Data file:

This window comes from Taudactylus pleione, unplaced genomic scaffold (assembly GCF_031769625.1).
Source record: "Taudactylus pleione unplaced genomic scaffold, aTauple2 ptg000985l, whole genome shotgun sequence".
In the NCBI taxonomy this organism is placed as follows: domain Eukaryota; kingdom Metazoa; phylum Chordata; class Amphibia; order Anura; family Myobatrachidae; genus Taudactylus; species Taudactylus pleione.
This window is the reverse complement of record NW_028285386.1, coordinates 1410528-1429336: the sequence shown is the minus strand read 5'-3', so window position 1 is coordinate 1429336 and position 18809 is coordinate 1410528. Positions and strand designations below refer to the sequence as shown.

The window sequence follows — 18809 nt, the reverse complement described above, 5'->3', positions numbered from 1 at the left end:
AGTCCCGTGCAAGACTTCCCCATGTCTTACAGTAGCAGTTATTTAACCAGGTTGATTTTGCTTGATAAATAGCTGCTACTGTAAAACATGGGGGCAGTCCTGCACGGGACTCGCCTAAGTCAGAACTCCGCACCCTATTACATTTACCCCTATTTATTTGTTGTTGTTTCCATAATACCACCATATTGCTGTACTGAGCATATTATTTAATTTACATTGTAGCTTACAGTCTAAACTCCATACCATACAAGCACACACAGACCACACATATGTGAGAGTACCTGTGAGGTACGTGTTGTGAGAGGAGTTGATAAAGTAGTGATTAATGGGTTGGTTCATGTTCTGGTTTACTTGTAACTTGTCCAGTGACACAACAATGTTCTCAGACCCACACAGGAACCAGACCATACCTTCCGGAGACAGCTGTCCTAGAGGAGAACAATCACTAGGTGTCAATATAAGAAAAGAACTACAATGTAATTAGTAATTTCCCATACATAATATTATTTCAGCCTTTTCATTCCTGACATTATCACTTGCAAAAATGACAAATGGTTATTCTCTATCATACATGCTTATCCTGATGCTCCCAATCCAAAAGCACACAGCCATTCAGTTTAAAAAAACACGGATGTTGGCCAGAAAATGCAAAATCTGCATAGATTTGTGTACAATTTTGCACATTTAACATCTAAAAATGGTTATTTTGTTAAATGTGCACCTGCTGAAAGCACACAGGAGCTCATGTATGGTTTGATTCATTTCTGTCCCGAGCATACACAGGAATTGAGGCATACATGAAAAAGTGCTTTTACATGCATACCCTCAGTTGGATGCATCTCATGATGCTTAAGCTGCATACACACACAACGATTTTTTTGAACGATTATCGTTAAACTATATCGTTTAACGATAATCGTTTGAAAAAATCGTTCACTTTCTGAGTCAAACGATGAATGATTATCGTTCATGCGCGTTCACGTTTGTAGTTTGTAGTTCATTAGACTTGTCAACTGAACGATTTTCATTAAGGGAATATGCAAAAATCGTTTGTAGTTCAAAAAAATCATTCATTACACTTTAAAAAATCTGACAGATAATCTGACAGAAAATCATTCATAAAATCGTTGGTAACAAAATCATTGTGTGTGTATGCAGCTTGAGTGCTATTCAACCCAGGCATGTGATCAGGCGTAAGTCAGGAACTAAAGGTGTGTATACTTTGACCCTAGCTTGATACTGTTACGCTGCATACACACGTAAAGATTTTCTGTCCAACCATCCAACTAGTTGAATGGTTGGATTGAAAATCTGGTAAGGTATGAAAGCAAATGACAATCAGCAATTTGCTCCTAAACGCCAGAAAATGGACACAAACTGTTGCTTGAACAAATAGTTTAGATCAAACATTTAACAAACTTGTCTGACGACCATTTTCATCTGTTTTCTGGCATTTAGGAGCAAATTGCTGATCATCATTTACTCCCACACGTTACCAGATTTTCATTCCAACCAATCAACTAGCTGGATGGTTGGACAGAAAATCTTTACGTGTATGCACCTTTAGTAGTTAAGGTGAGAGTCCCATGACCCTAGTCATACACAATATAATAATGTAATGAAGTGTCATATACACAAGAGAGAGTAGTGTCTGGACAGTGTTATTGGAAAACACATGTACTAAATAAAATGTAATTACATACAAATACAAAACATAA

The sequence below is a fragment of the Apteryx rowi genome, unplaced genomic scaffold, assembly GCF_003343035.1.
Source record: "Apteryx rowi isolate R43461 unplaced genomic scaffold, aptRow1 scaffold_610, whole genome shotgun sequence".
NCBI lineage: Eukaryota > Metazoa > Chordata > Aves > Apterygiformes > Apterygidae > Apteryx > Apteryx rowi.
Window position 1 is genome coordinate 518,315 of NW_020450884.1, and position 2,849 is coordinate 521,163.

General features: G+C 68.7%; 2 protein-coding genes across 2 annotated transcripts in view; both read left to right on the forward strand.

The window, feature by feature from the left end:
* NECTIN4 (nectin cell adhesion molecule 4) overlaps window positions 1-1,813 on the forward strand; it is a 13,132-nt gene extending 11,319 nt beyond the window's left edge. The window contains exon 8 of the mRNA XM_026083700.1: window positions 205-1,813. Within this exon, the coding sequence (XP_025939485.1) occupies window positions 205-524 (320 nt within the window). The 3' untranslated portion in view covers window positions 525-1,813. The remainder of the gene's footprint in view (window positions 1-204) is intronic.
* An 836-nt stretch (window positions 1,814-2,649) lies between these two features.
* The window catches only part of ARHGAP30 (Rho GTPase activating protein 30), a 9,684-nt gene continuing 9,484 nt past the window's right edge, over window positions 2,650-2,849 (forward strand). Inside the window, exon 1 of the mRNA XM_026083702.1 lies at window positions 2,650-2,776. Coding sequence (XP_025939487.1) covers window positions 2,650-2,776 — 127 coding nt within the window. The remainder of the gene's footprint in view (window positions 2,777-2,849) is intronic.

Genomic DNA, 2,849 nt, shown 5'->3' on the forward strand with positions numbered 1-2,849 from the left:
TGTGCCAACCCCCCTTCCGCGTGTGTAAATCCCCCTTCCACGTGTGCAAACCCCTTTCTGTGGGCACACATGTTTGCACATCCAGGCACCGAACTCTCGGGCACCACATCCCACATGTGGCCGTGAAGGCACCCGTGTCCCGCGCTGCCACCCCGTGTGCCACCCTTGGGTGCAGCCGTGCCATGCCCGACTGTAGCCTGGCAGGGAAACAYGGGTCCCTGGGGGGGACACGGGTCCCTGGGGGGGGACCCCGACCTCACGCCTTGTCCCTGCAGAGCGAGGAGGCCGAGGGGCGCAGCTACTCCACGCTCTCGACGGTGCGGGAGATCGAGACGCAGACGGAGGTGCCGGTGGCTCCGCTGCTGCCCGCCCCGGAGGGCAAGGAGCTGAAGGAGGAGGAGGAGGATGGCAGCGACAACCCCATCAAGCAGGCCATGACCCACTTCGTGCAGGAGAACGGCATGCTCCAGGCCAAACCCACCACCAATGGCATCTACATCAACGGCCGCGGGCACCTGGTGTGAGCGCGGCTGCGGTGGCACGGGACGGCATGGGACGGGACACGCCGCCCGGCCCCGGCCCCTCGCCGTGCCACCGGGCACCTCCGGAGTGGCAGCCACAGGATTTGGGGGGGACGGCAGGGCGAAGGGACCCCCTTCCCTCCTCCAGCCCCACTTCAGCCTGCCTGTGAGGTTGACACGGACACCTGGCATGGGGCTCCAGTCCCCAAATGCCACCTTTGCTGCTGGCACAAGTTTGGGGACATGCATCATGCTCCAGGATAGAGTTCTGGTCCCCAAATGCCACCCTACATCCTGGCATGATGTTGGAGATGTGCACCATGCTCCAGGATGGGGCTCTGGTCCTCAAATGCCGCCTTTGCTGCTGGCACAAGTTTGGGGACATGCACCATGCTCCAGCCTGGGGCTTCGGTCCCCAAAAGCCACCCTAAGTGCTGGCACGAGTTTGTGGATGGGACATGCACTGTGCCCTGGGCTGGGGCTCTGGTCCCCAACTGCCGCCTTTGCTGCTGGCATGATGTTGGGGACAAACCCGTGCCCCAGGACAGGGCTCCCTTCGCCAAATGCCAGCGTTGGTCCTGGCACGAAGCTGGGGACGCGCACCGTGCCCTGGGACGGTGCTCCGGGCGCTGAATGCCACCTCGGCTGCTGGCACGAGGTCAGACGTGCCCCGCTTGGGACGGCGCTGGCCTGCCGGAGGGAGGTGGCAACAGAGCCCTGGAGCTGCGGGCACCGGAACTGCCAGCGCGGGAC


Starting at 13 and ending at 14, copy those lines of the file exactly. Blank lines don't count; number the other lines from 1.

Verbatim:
* NECTIN4 (nectin cell adhesion molecule 4) overlaps window positions 1-1,813 on the forward strand; it is a 13,132-nt gene extending 11,319 nt beyond the window's left edge. The window contains exon 8 of the mRNA XM_026083700.1: window positions 205-1,813. Within this exon, the coding sequence (XP_025939485.1) occupies window positions 205-524 (320 nt within the window). The 3' untranslated portion in view covers window positions 525-1,813. The remainder of the gene's footprint in view (window positions 1-204) is intronic.
* An 836-nt stretch (window positions 1,814-2,649) lies between these two features.